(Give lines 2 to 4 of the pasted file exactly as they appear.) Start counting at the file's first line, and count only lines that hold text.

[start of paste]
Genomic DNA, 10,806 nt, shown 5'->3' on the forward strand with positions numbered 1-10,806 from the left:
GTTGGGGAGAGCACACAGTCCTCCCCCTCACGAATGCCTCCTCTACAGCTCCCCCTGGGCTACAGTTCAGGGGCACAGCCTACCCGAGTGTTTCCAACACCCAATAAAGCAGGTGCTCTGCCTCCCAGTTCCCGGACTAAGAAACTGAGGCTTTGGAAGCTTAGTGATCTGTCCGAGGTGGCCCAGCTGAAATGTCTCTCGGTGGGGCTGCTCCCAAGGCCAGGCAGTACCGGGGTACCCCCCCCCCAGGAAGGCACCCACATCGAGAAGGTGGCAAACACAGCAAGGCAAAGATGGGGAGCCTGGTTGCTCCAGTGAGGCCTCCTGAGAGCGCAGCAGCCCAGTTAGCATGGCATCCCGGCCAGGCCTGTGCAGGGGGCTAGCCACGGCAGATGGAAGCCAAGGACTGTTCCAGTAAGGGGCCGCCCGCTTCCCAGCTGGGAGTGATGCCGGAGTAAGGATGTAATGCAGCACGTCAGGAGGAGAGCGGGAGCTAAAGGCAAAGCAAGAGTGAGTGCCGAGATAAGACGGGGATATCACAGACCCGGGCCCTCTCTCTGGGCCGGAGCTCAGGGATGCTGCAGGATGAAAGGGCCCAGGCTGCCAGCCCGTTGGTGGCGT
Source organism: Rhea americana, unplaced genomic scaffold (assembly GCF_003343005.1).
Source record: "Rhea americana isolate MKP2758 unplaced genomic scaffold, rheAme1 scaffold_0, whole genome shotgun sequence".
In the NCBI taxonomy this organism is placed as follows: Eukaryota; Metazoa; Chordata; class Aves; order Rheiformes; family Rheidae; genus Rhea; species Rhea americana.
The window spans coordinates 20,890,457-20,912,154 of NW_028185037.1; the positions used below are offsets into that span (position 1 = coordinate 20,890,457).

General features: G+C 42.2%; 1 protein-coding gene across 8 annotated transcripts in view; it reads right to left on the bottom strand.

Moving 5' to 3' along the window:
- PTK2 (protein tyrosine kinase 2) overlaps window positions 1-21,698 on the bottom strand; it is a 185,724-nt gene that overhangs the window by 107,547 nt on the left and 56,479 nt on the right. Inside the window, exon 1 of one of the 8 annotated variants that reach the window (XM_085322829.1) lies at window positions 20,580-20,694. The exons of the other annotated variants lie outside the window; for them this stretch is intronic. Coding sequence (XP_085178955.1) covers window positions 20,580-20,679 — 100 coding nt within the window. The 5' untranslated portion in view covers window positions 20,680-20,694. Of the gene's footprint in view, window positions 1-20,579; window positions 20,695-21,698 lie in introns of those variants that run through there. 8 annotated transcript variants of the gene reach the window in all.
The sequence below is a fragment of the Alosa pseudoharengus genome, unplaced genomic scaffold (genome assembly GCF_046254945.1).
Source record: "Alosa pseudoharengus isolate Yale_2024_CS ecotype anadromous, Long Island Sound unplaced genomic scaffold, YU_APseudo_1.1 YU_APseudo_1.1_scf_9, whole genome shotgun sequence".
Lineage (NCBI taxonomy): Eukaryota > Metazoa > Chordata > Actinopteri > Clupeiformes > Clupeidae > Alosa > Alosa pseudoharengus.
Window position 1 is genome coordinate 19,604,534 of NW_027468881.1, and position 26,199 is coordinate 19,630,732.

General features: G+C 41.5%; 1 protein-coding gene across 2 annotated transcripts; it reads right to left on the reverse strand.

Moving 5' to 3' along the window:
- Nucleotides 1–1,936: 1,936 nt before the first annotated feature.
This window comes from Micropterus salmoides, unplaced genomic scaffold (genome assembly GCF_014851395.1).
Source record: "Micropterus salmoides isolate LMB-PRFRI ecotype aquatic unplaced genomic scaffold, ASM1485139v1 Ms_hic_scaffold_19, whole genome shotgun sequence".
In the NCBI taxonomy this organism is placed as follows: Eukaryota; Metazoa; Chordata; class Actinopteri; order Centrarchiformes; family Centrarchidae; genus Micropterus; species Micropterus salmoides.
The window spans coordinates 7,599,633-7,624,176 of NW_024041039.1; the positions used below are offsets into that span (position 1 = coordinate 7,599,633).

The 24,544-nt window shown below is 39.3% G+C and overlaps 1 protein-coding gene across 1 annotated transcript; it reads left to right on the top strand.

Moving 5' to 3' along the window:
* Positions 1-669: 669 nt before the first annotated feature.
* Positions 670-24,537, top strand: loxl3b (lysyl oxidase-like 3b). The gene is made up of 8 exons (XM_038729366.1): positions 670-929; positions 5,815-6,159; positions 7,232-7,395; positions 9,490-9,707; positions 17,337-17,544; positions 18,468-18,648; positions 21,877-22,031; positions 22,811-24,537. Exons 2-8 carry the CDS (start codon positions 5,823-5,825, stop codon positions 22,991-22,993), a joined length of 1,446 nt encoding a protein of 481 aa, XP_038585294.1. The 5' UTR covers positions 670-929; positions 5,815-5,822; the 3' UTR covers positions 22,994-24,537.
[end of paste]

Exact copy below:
GTTGGGGAGAGCACACAGTCCTCCCCCTCACGAATGCCTCCTCTACAGCTCCCCCTGGGCTACAGTTCAGGGGCACAGCCTACCCGAGTGTTTCCAACACCCAATAAAGCAGGTGCTCTGCCTCCCAGTTCCCGGACTAAGAAACTGAGGCTTTGGAAGCTTAGTGATCTGTCCGAGGTGGCCCAGCTGAAATGTCTCTCGGTGGGGCTGCTCCCAAGGCCAGGCAGTACCGGGGTACCCCCCCCCCAGGAAGGCACCCACATCGAGAAGGTGGCAAACACAGCAAGGCAAAGATGGGGAGCCTGGTTGCTCCAGTGAGGCCTCCTGAGAGCGCAGCAGCCCAGTTAGCATGGCATCCCGGCCAGGCCTGTGCAGGGGGCTAGCCACGGCAGATGGAAGCCAAGGACTGTTCCAGTAAGGGGCCGCCCGCTTCCCAGCTGGGAGTGATGCCGGAGTAAGGATGTAATGCAGCACGTCAGGAGGAGAGCGGGAGCTAAAGGCAAAGCAAGAGTGAGTGCCGAGATAAGACGGGGATATCACAGACCCGGGCCCTCTCTCTGGGCCGGAGCTCAGGGATGCTGCAGGATGAAAGGGCCCAGGCTGCCAGCCCGTTGGTGGCGT
Source organism: Rhea americana, unplaced genomic scaffold (assembly GCF_003343005.1).
Source record: "Rhea americana isolate MKP2758 unplaced genomic scaffold, rheAme1 scaffold_0, whole genome shotgun sequence".